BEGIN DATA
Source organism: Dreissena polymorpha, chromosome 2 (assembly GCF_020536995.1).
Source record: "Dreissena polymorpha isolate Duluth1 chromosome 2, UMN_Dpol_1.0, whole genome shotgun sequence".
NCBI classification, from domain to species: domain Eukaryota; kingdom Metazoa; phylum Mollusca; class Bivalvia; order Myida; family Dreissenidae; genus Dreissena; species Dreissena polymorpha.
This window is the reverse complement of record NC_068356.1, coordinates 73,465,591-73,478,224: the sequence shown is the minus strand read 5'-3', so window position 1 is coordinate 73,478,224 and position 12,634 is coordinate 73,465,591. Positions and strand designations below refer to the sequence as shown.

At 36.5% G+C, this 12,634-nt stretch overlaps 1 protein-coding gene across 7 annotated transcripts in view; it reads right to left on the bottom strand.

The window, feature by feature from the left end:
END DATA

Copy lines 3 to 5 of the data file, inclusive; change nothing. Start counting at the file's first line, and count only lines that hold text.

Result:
NCBI classification, from domain to species: domain Eukaryota; kingdom Metazoa; phylum Mollusca; class Bivalvia; order Myida; family Dreissenidae; genus Dreissena; species Dreissena polymorpha.
This window is the reverse complement of record NC_068356.1, coordinates 73,465,591-73,478,224: the sequence shown is the minus strand read 5'-3', so window position 1 is coordinate 73,478,224 and position 12,634 is coordinate 73,465,591. Positions and strand designations below refer to the sequence as shown.

At 36.5% G+C, this 12,634-nt stretch overlaps 1 protein-coding gene across 7 annotated transcripts in view; it reads right to left on the bottom strand.